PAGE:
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PHP.net hacked to serve exploits

Site powering popular programming language has two servers compromised.

Hackers

The operators of PHP.net, the home of the open source web server programming language, has admitted two of its servers were compromised to serve up malware from the site, placing many at risk of infection.

JavaScript malware was served to a "small percentage" of website visitors between 22 and 24 October, after the attackers injected a malicious iFrame onto the site. According to researchers, it appeared the Magnitude exploit kit attempted to infect visitors' machines.

Both the server that hosted the www.php.net, static.php.net and git.php.net domains, and the server hosting bugs.php.net were hacked, but it is not clear how.

The company said it was possible the attackers accessed the private key of the php.net SSL certificate, so it has been revoked. Access to those parts of the site using HTTPS protection was briefly suspended whilst a new certificate was acquired.

There is currently no evidence the PHP code maintained on the site has been compromised, as the Git repository was not modified, but site users will have their passwords reset and all workloads on the affected servers have been shifted.

"Note that users of PHP are unaffected by this: this is solely for people committing code to projects hosted on svn.php.net or git.php.net," the site owners said, in an advisory.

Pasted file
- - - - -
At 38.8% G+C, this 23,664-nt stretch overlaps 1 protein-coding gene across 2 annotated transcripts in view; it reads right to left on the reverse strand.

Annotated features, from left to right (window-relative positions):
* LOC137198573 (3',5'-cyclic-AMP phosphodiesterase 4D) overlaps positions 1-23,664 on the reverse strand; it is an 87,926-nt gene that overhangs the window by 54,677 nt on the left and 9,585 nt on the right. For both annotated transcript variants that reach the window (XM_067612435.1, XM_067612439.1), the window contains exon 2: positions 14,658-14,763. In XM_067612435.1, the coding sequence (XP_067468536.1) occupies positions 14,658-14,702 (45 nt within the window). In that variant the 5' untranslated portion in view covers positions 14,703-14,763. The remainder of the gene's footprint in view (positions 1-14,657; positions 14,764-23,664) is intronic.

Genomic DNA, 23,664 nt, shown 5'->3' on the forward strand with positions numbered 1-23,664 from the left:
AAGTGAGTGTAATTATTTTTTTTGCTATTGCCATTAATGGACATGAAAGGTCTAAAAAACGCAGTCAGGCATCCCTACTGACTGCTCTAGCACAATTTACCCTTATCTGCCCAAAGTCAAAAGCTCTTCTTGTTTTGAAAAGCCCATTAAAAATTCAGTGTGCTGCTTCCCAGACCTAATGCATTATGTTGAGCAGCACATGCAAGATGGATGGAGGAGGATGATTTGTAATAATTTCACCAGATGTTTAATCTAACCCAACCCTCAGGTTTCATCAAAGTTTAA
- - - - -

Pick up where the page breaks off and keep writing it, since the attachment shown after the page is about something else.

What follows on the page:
The issue came to light after Google's Safe Browsing service started showing warnings PHP.net was hosting malware.

It's believed the Tepfer Trojan was being dropped by the Magnitude kit. Tepfer seeks to steal FTP and email server information and user credentials, whilst executing a variant of the peer-to-peer Zeus malware

Dell SecureWorks told IT Pro this week that cyber crooks appeared to be migrating  from the prominent Blackhole exploit kit, following the arrest of its alleged author Paunch, and Magnitude was proving to be the most popular choice.

"The Magnitude kit exploits several vulnerabilities in common software including Java, Flash, Internet Explorer. If it is successful it installs a payload (malware) that can be configured by the attacker. Some of the most common payloads for this kit have been Zbot, Fareit and ZeroAccess," Jaime Blasco, head of AlienVault Labs, told IT Pro.

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